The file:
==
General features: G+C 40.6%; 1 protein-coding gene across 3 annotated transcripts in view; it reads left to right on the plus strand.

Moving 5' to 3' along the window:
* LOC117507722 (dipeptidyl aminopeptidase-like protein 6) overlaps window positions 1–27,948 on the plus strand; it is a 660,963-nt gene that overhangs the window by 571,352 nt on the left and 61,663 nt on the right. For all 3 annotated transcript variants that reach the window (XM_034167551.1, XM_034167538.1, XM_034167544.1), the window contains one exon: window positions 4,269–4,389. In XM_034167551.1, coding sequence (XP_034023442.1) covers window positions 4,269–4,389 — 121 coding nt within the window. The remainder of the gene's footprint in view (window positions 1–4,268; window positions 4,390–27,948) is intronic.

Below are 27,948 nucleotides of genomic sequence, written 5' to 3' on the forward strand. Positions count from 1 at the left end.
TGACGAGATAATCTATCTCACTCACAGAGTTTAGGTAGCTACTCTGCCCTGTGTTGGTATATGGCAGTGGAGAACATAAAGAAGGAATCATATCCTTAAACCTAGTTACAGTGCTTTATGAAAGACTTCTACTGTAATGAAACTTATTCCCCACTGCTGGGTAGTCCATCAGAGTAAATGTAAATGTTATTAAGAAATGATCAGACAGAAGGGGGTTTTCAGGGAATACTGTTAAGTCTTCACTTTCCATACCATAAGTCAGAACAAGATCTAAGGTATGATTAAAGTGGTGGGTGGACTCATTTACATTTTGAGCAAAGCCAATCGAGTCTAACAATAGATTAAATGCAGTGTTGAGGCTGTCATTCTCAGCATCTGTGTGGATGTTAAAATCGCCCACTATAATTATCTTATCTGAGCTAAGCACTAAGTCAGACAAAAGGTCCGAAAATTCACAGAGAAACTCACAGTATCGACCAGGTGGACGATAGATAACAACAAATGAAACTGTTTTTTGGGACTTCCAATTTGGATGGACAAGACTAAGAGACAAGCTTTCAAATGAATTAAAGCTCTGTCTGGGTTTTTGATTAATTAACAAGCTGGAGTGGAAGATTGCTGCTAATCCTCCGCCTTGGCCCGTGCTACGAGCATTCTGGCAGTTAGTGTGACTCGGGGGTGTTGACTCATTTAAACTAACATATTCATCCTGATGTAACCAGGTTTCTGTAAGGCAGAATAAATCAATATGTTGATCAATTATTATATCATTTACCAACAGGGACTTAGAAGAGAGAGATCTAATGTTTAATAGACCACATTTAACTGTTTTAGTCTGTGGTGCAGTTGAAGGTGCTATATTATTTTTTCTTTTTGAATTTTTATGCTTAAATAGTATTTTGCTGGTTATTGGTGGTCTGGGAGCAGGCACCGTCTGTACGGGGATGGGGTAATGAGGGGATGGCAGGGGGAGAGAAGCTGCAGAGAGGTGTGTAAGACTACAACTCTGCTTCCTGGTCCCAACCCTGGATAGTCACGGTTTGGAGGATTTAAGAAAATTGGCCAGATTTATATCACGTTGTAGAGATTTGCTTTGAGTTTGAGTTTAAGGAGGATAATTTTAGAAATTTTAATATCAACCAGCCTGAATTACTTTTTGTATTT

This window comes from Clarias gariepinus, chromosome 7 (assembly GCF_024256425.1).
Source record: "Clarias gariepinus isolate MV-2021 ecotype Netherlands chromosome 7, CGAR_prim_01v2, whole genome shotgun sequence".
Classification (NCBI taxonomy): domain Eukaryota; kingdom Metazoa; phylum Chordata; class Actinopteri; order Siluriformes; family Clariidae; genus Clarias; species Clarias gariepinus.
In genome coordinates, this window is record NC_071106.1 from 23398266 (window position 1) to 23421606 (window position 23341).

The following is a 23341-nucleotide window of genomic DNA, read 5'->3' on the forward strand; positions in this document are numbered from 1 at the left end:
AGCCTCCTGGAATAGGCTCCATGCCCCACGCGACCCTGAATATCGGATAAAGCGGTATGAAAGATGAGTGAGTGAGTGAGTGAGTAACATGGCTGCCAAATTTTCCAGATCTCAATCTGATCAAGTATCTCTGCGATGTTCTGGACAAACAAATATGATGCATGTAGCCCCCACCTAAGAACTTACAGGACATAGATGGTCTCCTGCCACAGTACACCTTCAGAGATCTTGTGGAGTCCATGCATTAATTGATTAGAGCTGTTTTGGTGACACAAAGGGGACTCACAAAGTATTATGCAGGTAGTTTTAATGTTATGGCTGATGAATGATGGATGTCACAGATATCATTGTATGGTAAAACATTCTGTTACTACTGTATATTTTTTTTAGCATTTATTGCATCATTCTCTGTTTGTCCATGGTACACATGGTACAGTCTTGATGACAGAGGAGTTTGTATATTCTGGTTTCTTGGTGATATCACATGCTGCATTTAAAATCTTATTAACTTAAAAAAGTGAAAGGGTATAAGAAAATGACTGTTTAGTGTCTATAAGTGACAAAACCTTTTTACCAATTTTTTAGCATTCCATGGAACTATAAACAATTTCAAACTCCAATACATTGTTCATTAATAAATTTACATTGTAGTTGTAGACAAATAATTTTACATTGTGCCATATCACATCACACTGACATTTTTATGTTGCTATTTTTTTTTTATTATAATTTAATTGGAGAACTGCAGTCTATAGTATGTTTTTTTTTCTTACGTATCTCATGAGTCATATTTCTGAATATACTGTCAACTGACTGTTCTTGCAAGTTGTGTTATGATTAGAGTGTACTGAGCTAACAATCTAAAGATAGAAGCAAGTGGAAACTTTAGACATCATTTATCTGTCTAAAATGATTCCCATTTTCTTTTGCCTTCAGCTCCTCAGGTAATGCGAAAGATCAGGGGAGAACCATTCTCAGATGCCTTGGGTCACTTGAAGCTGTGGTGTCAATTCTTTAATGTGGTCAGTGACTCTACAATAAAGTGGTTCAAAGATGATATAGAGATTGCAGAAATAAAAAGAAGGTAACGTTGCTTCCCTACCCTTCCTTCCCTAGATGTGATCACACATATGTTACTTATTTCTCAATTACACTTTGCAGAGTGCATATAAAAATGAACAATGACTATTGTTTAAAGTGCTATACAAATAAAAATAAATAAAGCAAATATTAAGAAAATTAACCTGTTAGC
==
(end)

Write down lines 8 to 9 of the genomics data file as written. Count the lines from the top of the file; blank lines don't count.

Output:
Classification (NCBI taxonomy): domain Eukaryota; kingdom Metazoa; phylum Chordata; class Actinopteri; order Siluriformes; family Clariidae; genus Clarias; species Clarias gariepinus.
In genome coordinates, this window is record NC_071106.1 from 23398266 (window position 1) to 23421606 (window position 23341).